Scientists make norovirus cultivation breakthrough

By Joseph James Whitworth contact

- Last updated on GMT

Picture: iStock
Picture: iStock

Related tags: Gastroenteritis, Bacteria, Norovirus

Scientists have succeeded in growing noroviruses in lab cultures which will help the development of procedures to prevent and treat infection.

Baylor College of Medicine grew noroviruses in laboratory cultures of human intestinal epithelial cells.

It establishes a system in which strains can be grown, which will allow researchers to explore and develop procedures to prevent and treat infection and better understand norovirus biology.

Future significance

The work could lead to vaccines, therapeutics and measures to control the virus in humans. It is the first step in finding out how effective disinfectants and food processes are in inactivating infectious human norovirus.

Noroviruses do not grow in laboratory cultures that support growth of other viruses, such as transformed cells derived from cancerous tissues.

They are also species specific - human noroviruses only infect and cause disease in humans, and mouse noroviruses only do so in mice. Human noroviruses do not grow in mice or other small animal models used for research.

Norovirus is believed to be the most common cause of diarrhoea globally and the top cause of foodborne illness in the US.

NoroCORE, funded by USDA-NIFA and the National Institutes of Health, supported the work.

Role of bile

The team grew norovirus in cultures that mimic the intestinal environment, where the virus naturally grows, by adding bile to cultures.

It is the first time that bile has been shown to be important for the replication of human intestinal viruses, they added.

Dr Mary Estes, Cullen endowed professor of human and molecular virology and microbiology at Baylor and emeritus founding director of the Texas Medical Center Digestive Diseases Center, said people had been trying to grow norovirus in the lab for a long time.

Estes, senior author of the study, said her idea was that they had not succeeded at growing noroviruses because they didn’t have the right cell type.

“We first showed that in patients with chronic norovirus infections, the virus could be detected in intestinal cells called enterocytes, but normal human enterocyte cells rapidly died when put into culture,” ​she said.

“A breakthrough came when we learned that Dr Hans Clevers’ team in the Netherlands had developed a method to make a new type of human intestinal epithelial cell culture system including enterocytes.

“These novel, multi-cellular human cultures, called enteroids, are made from adult intestinal stem cells from patient tissues. We anticipated that putting the virus in these non-transformed human cell cultures would let the virus grow.”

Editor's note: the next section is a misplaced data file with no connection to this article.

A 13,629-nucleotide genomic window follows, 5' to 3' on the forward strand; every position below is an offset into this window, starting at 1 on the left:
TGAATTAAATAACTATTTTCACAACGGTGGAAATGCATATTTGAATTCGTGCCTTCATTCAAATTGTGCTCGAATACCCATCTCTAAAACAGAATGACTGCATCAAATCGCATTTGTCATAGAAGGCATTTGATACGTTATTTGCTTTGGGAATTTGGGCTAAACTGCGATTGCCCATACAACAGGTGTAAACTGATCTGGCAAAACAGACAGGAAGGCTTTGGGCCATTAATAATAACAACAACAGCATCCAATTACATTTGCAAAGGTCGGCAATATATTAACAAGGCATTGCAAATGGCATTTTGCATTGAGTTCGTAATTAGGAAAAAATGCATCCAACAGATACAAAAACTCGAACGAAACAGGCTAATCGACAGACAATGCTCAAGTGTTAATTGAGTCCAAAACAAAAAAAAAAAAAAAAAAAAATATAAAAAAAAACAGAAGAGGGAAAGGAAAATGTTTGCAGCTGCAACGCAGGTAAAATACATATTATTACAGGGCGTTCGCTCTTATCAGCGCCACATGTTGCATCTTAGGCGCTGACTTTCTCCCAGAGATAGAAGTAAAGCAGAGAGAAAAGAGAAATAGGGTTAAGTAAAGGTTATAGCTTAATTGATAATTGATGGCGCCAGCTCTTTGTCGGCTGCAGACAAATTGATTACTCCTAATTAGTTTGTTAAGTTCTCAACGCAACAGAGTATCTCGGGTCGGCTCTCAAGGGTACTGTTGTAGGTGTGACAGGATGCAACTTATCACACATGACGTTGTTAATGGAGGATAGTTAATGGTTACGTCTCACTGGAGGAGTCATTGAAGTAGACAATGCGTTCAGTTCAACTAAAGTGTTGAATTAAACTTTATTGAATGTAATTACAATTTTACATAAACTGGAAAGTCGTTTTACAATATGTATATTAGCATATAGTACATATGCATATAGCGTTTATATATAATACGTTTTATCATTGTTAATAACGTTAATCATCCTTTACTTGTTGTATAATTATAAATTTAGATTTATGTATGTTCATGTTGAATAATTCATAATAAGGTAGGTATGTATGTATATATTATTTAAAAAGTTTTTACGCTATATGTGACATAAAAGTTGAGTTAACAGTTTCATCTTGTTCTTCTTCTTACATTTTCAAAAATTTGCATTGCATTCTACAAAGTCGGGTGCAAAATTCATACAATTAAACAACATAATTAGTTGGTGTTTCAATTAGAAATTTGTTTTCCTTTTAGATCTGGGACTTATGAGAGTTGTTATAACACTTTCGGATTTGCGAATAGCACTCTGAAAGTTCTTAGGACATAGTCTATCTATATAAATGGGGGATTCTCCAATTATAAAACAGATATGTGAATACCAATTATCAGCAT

Answering norovirus questions

Methods used to study norovirus include RT-qPCR, electron microscopy, human volunteer studies and making inferences from viruses that can be cultured such as murine (mouse) norovirus.

It took them one year to get the human intestinal epithelial cultures growing well in the lab. Before they tested the cultures with noroviruses, they used another human gastrointestinal virus, rotavirus.

Estes said rotavirus grew well in the human intestinal epithelial cell cultures.

“Then, we tried the human norovirus and found that some strains would grow, but others wouldn’t. We suspected that still something was missing.”

The researchers tried to improve growth of the viruses by adding to the cultures substances naturally present in the upper small intestine, the natural environment where the virus grows.

Dr David Y. Graham, professor of medicine and molecular virology and microbiology at Baylor and the Michael E. DeBakey Veterans Affairs Medical Center, said: “Viruses that cause gastroenteritis, such as rotavirus, utilize pancreatic enzymes to trigger their replication, but these enzymes had no effect on norovirus.

“We asked, if pancreatic enzymes were not important, was bile a key component allowing the virus to recognize where it was and replicate?”

The human intestinal epithelial cultures are unique and the researchers anticipate they will allow them to answer questions, such as why one strain of norovirus infects one person, but not another.

Estes said the novel cultures retain properties of the different regions of the small intestine, and are physiologically active.

“Each culture is unique and reflects the genetics of the individual from whom the culture was established. This allowed us to show that some cultures, like some people, are susceptible to only one or to several human norovirus strains,” ​she said.

“These cultures will allow us to determine the mechanisms that restrict replication in some people, but not others. I predict this new culture system, changing certain conditions, will allow for the cultivation of other viruses or bacteria that we cannot grow at the moment.

“If we succeed, it will help us develop effective methods to prevent and treat infection, test vaccines, interrupt transmission, and better understand how these microbes infect people, respond to bodily defenses and evolve.”

Enteroids are available with a Material Transfer Agreement from Baylor and the college has filed a related patent application.

Related topics: Food Safety & Quality

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